Letters sent to William ~ the Webmaster of this Site

    Received May 2004

Dear William John

I'm excited to hear from you and don't know where to begin! Yes, I live in the Netherlands (Nederlands) and I was a ten year old passenger on the Johan van Oldenbarnevelt on route to Melbourne in April 1958 at the time of the Skaubryn tragedy. What I then heard and saw made a lifetime impression on me.

The first I heard of the Skaubryn was at sea on the JVO in the straits of Gibraltar. My parents knew about the fire and eventual sinking of the Skaubryn in the Indian ocean earlier (while still in the Netherlands) but told us children nothing in case it would frighten us. On board the JVO it became common knowledge and captain de Groot let it be known that we were to pick up survivors at Aden and transport these unfortunates to the first Australian Port (Fremantle) where the Australian Red Cross would be waiting.

I also have a few pictures (not many) let me know if you have further interest.

PS, Postma is a typical FRISIAN name from Friesland (Fryslan) The Friesian language is related to the old Gallic of Scotland. My father always claimed he could understand this language.

Ken Postma.


Rec 29-5-04 ~~ plus 2 pics

Dear William,

To answer your question of that fateful time in March 1958
I was a passenger (then ten years old) on the Johan van Oldenbarnevelt travelling with my parents from the port of Amsterdam to Melbourne. The ships passengers at Amsterdam only occupied a quater of the ships capacity, 500 people instead of the possible 1500 and it was even a question if it would sail to Australia at al at the time. It did ...and capacity problems to the good of the ship changed of course after Aden where it picked up survivors from the Skaubryn.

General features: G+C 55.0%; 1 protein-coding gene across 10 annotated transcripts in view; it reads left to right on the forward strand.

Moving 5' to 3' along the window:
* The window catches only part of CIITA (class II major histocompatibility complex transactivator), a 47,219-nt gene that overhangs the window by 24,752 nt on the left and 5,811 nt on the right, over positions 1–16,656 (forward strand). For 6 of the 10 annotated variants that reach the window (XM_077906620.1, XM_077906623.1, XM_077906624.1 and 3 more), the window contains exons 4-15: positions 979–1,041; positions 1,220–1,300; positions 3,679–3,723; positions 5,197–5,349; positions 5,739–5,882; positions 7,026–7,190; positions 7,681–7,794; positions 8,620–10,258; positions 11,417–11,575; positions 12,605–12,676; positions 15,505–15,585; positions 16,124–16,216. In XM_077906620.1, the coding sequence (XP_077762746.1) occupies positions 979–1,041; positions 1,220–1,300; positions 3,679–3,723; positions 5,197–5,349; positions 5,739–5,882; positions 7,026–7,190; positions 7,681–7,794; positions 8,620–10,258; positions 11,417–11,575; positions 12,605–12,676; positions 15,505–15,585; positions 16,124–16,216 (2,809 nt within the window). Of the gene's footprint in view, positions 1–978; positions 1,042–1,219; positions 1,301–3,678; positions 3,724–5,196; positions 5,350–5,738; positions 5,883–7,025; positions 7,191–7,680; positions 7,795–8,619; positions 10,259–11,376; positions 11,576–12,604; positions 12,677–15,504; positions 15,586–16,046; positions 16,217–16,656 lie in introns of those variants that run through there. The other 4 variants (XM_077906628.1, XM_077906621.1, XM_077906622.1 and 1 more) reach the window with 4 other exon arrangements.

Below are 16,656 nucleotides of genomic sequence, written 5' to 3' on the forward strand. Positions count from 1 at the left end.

For a ten year old impressionable child it was a BIG adventure travelling to these then very distant places. Seeing these people come onboard the JVO at for me a dirty exotic place like Aden. Since my parent's spoke fluent German and had plenty of time on hand they spoke extensively with what I as a child thought were al German migrants.

It was at Aden, ( I also have a great recollection of detail) that I saw some of these people come on board literally in pyjamas ...and asked my father why this was so. I was told that these unfortunates, beside their life, owned nothing except the clothes they wore at the time of the sinking. It was then that I recall my father saying, "if you would offer these Germans passage back to where they came from the majority would take it". Now they would start their new life as immigrant ( its core truth always a life remaining tragedy) far away in Australia, with absolute nothing but the clothes on their backs.

Soon we knew the whole story of the sinking of the Skaubryn. My parents made friends with a young German couple and tried to help where possible. This couple's aim in life was to start a new in Melbourne, he as a photographer. I heard these people (through father) tell of especially expensive camera equipment bought in Germany for this purpose that was now forever lost laying at the bottom of the ocean. These were sad and scared people at the time. Only just married, they told about a uninsured Skaubryn, the many practice calls to the sloop decks as if a pre monition by the captain of what was to come. A crew consisting of twenty different nationalities that could not converse with each other ...but that ultimately had to save the ships complement.